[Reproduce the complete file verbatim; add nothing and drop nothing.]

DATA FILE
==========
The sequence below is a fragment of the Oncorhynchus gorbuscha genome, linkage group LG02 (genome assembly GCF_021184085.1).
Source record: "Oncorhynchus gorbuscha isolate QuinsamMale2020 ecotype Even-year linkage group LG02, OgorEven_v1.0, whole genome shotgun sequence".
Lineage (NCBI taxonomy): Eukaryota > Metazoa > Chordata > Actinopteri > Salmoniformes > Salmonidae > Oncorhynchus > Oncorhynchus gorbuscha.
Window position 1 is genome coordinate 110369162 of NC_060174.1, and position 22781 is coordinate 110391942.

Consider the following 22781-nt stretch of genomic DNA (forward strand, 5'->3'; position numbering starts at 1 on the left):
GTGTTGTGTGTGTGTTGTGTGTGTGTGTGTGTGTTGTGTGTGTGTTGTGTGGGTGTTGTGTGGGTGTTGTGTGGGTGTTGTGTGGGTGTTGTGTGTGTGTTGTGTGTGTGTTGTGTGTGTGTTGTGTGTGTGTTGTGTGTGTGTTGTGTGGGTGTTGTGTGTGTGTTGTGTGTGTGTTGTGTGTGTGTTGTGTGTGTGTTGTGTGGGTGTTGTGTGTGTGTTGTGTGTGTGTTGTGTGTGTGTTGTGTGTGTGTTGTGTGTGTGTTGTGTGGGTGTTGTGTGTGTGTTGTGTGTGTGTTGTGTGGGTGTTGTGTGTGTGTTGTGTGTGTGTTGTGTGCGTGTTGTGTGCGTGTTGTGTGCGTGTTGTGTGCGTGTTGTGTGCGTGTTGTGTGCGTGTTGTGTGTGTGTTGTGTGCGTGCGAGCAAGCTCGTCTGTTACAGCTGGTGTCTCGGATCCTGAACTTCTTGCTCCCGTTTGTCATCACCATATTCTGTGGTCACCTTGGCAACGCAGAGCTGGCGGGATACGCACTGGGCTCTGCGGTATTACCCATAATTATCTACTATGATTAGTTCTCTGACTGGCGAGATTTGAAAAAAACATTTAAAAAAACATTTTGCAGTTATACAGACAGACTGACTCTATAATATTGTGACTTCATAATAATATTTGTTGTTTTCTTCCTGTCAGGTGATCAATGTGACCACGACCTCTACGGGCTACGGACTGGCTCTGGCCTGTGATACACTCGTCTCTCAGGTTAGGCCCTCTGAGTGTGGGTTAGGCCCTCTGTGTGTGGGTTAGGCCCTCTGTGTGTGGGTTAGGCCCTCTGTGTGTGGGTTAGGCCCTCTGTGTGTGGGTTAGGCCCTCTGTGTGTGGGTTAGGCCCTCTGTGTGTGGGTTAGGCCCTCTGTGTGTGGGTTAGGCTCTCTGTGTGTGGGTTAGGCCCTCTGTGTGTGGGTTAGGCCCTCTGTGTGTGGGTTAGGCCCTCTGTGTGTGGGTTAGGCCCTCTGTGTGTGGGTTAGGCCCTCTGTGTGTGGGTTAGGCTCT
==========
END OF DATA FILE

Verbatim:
The sequence below is a fragment of the Oncorhynchus gorbuscha genome, linkage group LG02 (genome assembly GCF_021184085.1).
Source record: "Oncorhynchus gorbuscha isolate QuinsamMale2020 ecotype Even-year linkage group LG02, OgorEven_v1.0, whole genome shotgun sequence".
Lineage (NCBI taxonomy): Eukaryota > Metazoa > Chordata > Actinopteri > Salmoniformes > Salmonidae > Oncorhynchus > Oncorhynchus gorbuscha.
Window position 1 is genome coordinate 110369162 of NC_060174.1, and position 22781 is coordinate 110391942.

Consider the following 22781-nt stretch of genomic DNA (forward strand, 5'->3'; position numbering starts at 1 on the left):
GTGTTGTGTGTGTGTTGTGTGTGTGTGTGTGTGTTGTGTGTGTGTTGTGTGGGTGTTGTGTGGGTGTTGTGTGGGTGTTGTGTGGGTGTTGTGTGTGTGTTGTGTGTGTGTTGTGTGTGTGTTGTGTGTGTGTTGTGTGTGTGTTGTGTGGGTGTTGTGTGTGTGTTGTGTGTGTGTTGTGTGTGTGTTGTGTGTGTGTTGTGTGGGTGTTGTGTGTGTGTTGTGTGTGTGTTGTGTGTGTGTTGTGTGTGTGTTGTGTGTGTGTTGTGTGGGTGTTGTGTGTGTGTTGTGTGTGTGTTGTGTGGGTGTTGTGTGTGTGTTGTGTGTGTGTTGTGTGCGTGTTGTGTGCGTGTTGTGTGCGTGTTGTGTGCGTGTTGTGTGCGTGTTGTGTGCGTGTTGTGTGTGTGTTGTGTGCGTGCGAGCAAGCTCGTCTGTTACAGCTGGTGTCTCGGATCCTGAACTTCTTGCTCCCGTTTGTCATCACCATATTCTGTGGTCACCTTGGCAACGCAGAGCTGGCGGGATACGCACTGGGCTCTGCGGTATTACCCATAATTATCTACTATGATTAGTTCTCTGACTGGCGAGATTTGAAAAAAACATTTAAAAAAACATTTTGCAGTTATACAGACAGACTGACTCTATAATATTGTGACTTCATAATAATATTTGTTGTTTTCTTCCTGTCAGGTGATCAATGTGACCACGACCTCTACGGGCTACGGACTGGCTCTGGCCTGTGATACACTCGTCTCTCAGGTTAGGCCCTCTGAGTGTGGGTTAGGCCCTCTGTGTGTGGGTTAGGCCCTCTGTGTGTGGGTTAGGCCCTCTGTGTGTGGGTTAGGCCCTCTGTGTGTGGGTTAGGCCCTCTGTGTGTGGGTTAGGCCCTCTGTGTGTGGGTTAGGCCCTCTGTGTGTGGGTTAGGCTCTCTGTGTGTGGGTTAGGCCCTCTGTGTGTGGGTTAGGCCCTCTGTGTGTGGGTTAGGCCCTCTGTGTGTGGGTTAGGCCCTCTGTGTGTGGGTTAGGCCCTCTGTGTGTGGGTTAGGCTCT